Earlier this year, based on evidence of a two-thousand-year-old sandwich (rou jia mo) from Shaanxi Province, Chinese media outlets began asserting that the burger, that most iconic of American foods, had in fact been invented in their country.
To be sure, Chinese people have been wedging cooked meat inside bread for some time, and several of these sandwiches have pedigrees that predate the mid-nineteenth-century origins of the hamburger. And while the Golden Arches has more than two thousand outlets across the Middle Kingdom, the Yankee burger outlets are still vastly outnumbered by street vendors serving up tastier burger-ish sandwiches.
Here’s a look at just some of the items on the Chinese value menu:
“MEAT-STUFFED BREAD” 肉夹馍 ROU JIA MO
This snack from Xi’an, in northeastern China, is said to have started off with a horsemeat filling — but nowadays red-braised pork is favored (unless you’re in the city’s Muslim Quarter, where mutton and lamb reign). When you order a rou jia mo, you’ll be asked whether you prefer it “all lean,” “half-lean,” or “all skin.” The corresponding ratio of meat and fat is then plucked out of the braising pot, cleavered into chunks (sometimes with a green chili pepper in the mix), and scooped into a pale round flatbread split open on one side. In Xi’an, this sandwich is almost invariably paired with liang pi, a dish of slippery flat noodles splashed with chili oil and vinegar.
Recently, the rou jia mo has been gaining fans in far-flung places, usually introduced as a “Chinese hamburger.” Xi’an Famous Foods, in New York, has built their empire with the “stewed pork burger.” And there’s a Chinese restaurant in London called Murger-Han that is trying to popularize the ungainly portmanteau of “meat” and “burger.” The hamburger may serve as the most convenient shorthand, but this sandwich is closer kin to a pulled-pork sandwich or sloppy Joe.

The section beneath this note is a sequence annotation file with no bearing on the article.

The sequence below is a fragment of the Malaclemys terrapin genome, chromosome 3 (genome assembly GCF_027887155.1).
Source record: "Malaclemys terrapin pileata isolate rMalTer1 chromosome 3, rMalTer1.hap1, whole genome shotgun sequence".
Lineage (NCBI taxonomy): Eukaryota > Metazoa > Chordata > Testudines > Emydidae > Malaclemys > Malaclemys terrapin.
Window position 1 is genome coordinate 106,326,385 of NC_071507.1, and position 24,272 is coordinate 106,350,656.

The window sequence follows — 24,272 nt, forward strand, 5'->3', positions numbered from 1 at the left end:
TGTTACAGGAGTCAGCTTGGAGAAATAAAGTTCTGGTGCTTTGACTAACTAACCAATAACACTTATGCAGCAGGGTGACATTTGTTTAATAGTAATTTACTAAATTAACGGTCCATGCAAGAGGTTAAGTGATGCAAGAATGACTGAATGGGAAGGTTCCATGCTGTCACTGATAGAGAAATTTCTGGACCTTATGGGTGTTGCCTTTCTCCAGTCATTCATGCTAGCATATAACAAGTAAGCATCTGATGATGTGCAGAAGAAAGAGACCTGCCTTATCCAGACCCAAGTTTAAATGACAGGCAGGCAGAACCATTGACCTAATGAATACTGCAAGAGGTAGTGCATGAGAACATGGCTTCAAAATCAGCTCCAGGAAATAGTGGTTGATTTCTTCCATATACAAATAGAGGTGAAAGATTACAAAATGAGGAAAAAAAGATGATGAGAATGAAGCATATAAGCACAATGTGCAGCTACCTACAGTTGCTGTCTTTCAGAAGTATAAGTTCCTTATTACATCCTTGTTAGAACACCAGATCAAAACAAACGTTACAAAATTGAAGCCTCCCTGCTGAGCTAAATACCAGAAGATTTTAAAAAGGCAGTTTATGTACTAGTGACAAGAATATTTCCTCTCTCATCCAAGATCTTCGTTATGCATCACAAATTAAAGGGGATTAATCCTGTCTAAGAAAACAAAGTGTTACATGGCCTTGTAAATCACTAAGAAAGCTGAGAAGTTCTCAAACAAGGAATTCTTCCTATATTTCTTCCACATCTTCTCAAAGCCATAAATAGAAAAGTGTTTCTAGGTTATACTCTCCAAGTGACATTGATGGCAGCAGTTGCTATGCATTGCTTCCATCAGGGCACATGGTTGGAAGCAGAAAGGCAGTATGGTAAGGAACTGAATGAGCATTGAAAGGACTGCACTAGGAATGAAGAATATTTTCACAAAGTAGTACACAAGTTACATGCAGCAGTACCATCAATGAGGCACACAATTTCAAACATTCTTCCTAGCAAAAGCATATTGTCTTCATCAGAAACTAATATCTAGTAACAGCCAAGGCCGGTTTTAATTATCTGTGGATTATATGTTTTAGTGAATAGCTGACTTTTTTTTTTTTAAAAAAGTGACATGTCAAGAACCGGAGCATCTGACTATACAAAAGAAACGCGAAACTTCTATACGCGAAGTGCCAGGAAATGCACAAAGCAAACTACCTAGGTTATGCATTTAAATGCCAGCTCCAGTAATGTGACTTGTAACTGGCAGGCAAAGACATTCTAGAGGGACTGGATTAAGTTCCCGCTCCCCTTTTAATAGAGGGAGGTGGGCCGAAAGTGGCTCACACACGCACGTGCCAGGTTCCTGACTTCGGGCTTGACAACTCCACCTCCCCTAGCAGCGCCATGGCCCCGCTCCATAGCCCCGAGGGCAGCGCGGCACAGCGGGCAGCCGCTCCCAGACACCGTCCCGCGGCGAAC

MACAU PORK-CHOP BUN 澳门猪排包 ZHU PAI BAO
Like the rest of Macanese food, the pork-chop bun deserves to be more widely known. A legacy of colonization, this snack is the Asian descendant of Portugal’s bifana sandwich. Picture a crusty roll sandwiching a bone-in cutlet. The bread is crunchy where it counts and chewy everywhere else. Traditionally, the pork chop is marinated in soy sauce, rice wine, garlic, and five-spice powder before being fried or grilled over charcoal. Its meaty contours often extend beyond the bun like craggy, savory peninsulas. The math is simple: bread plus meat plus bread, minus all the garnish. It’s also cheap enough that you can still fill up on one after losing your shirt at the casino.
TAIWANESE PORK-BELLY BUNS 割包 GUA BAO
Often translated as “sliced wrapper,” the gua bao is a clamshell-style steamed bun folded over a thick slice of braised pork belly, garnished with pickled mustard greens and a peanut-sugar crumble. In Taiwan, the gua bao was originally a festival food offered to the earth god because of its similarity to a purse overflowing with cash; now it’s a staple of night-market stalls and roadside stands. Westerners might recognize these as “pork buns,” a dish that has become ubiquitous from Australia to Argentina.
DONKEY BURGER 驴肉火烧 LU ROU HUO SHAO
Two towns, Baoding and Hejian, claim to be the home of the donkey burger, but they differ mainly in the shape of the bun: a light griddle-toasted flatbread that gets its flaky texture from donkey lard. Baoding’s are round, while Hejian’s are rectangular, but the middle of both is all donkey (and maybe a diced green pepper). The donkey tastes like corned beef. The popularity of the sandwich might explain the local idiom in Hebei Province: “In heaven there is dragon meat, on earth there is donkey meat.”
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